4. Pour stock into onion mixture; bring to a boil, add rosemary, and stir until mixture thickens, 5 to 10 minutes.
  5. Stir carrots and celery into pot with lamb shoulder chops and pour chicken stock mixture over the top. Add water as needed to cover meat completely. Bring mixture to a simmer, reduce heat to low, cover the pot with a lid, and cook until meat is almost falling off the bone, about 1 1/2 hours.
  6. Transfer meat to a plate. Stir potatoes into stew and return meat to stew, placing on top of vegetables. Simmer, covered, until potatoes are tender and meat is falling off the bone, about 30 minutes.
  7. Transfer meat to a plate using a slotted spoon. Bring stew to a boil and cook, skimming off fat, until stew is reduced and thick, 10 to 12 minutes.
  8. Remove meat from bones; discard bones and any pieces of fat. Stir meat back into stew. Stir green onions into stew and season with salt and pepper to taste.
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Robson Valley
Registered User
Joined: 24 Apr 2015, 00:27

03 Nov 2017, 20:31 #467

OK.  Thanks, the lamb is downstairs in the freezer.

For many years I have done this with pecans as a Christmas treat.  Just last week, I was in the city.
Pecan halves were $16.50/lb and walnut halves were $4.50/lb.
So ( methinks), I should try to use walnuts just for the experiment.

You have to measure everything.  You will be stirring nonstop in a big pot and there
is NO CHANCE to measure anything = done in 10 minutes = fast & furious or it is all burnt.

2 tbsp cooking oil in a deep pot (mine is 12" x 12")
2 tsp cumin seeds + 2 tsp mustard seeds ( or more, not all of it sticks.)
2-4 tsp mild curry powder
soya sauce bottle with the top off
1+ tsp plain fine grain salt.
4C nuts (the more grooves, themore spices they hold
plain sheet pan, preheat the oven to 350F

Start the oil heating in the pot, adding a few seeds
When they commence to popping, add the rest of the seeds and start stirring.
When they pop and spit hot oil, dump all the nuts in on top and keep stirring to coat.
Sprinkle in all the curry powder and stir to coat.
Shake in the salt and maybe 2-3 tbsp soya sauce (keep stirring all the time) to act as glue as it dries
to hold the spice & seeds on the nuts.

OK.  Off the heat, spread on the sheet pan, into the oven and watch =
maybe 8 minutes is enough to see a few start to blacken on the edges.

That's it.  Experimental batch #1 of walnuts goes this afternoon.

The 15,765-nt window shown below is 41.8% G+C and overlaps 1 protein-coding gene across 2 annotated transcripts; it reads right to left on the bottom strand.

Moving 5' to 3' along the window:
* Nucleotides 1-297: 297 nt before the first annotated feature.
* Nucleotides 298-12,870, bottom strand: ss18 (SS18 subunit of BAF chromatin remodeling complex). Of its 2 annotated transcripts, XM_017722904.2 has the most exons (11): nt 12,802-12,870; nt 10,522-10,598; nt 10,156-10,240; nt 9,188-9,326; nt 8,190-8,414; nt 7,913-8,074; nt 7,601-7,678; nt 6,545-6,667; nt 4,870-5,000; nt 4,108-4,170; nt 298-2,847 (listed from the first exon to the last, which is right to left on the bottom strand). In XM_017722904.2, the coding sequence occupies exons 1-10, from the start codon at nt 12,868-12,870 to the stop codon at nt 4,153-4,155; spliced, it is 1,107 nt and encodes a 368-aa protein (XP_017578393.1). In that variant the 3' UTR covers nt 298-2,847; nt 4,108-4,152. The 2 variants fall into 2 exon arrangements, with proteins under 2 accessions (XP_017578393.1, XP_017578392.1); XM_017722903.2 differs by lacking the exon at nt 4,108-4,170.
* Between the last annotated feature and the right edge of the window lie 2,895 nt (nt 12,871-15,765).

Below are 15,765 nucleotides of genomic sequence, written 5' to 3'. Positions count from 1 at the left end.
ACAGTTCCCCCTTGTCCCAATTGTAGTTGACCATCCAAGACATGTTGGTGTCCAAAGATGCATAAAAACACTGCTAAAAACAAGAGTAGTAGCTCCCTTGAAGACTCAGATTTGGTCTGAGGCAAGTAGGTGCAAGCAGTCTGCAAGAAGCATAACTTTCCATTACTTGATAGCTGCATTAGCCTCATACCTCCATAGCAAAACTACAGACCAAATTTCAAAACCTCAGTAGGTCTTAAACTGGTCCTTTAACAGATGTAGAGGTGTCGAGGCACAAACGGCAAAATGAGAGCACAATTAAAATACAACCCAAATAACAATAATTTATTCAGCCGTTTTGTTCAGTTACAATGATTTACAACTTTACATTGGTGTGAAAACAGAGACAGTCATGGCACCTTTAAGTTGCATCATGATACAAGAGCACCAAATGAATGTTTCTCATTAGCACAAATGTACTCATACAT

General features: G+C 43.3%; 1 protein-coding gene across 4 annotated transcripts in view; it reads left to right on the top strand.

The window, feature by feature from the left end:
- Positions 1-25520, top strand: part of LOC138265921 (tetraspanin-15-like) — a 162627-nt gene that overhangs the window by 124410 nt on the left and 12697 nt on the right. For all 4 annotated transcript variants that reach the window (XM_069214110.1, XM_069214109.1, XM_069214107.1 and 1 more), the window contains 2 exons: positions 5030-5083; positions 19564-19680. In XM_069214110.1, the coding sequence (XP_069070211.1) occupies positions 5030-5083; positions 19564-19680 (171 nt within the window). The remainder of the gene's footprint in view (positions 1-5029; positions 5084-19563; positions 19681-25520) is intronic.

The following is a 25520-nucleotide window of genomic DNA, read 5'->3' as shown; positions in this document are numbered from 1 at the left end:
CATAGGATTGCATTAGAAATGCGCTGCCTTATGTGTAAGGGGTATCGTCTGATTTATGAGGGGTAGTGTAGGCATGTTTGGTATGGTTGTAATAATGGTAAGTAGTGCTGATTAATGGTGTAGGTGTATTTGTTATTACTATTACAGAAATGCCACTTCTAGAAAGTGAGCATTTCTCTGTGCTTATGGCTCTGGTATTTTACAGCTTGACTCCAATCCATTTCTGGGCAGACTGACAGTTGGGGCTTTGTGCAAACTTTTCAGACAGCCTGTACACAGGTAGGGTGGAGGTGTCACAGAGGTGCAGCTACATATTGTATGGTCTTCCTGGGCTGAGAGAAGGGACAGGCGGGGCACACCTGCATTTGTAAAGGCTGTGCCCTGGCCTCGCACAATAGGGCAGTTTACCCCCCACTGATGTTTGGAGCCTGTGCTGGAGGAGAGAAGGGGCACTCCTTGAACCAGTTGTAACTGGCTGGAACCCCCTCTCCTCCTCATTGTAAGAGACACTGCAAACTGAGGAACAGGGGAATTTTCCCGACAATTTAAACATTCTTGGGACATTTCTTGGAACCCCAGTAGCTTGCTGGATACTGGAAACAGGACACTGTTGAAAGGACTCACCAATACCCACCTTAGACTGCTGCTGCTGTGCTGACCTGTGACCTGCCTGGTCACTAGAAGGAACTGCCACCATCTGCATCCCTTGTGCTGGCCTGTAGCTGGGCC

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Robson Valley
Registered User
Joined: 24 Apr 2015, 00:27

04 Nov 2017, 04:07 #468

Eight minutes in the oven was effective.  Curried walnuts are rather good.

Next is a mixed batch of pecans and walnuts, simply oiled, salted and roasted.
I think the walnuts cook as well as the pecans so a mix is reasonable.

Then a batch of original recipe with pecans.

I will eat some bison, first.
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Quest for fire
Registered User
Joined: 22 Mar 2007, 06:19

04 Nov 2017, 13:09 #469

Robson Valley wrote: Eight minutes in the oven was effective.  Curried walnuts are rather good.

Next is a mixed batch of pecans and walnuts, simply oiled, salted and roasted.
I think the walnuts cook as well as the pecans so a mix is reasonable.

Then a batch of original recipe with pecans.

I will eat some bison, first.
Delicious recipes there.
I may try some in the future. All except the walnuts.
I like them but they are not good for
someone with a thyroid condition.

The lamb stew recipe got tried out late last night.
It advised letting the stew cool and then reheat it.
One of those it is better the next day deals. A lot
of substituting and doing without went on. I had
no flour for a thickener and so theorised that a slice of bread would work.
It apparently did as the house was filled with the delicious scent of dumplings.😀

No celery in the house either but I did without that.🤗
The lamb looked to be roughly cut up boneless shoulder.
There was just a half pound in all so it got cut up fairly small.
My favorite chef's knife made short work of the lovely meat.
Just enough fat to make for an interestingly tasty, texture treat.

Half the onion and garlic got dumped in the crock raw.
The other half sautéed as the meat braised.
Lovely garlic I may add. None of those dinky,
pallid Chinese shameful offerings.
Local purple giants with cloves so firm
they wouldn't crush between thumb and forefinger.
I had to slice them in two to remove the skin.

I may end up getting flour today and make dumplings.
My stew donuts are not very good but good enough.
A real comfort food and fond reminder of my childhood.
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Robson Valley
Registered User
Joined: 24 Apr 2015, 00:27

04 Nov 2017, 16:22 #470

Lots of my recipes are the "better tomorrow" type.  Makes round #2 such a pleasant surprise.
I'm buying local garlic.  Two types: hard stem and soft stem ( after drying.)  The soft stem is the really hot stuff.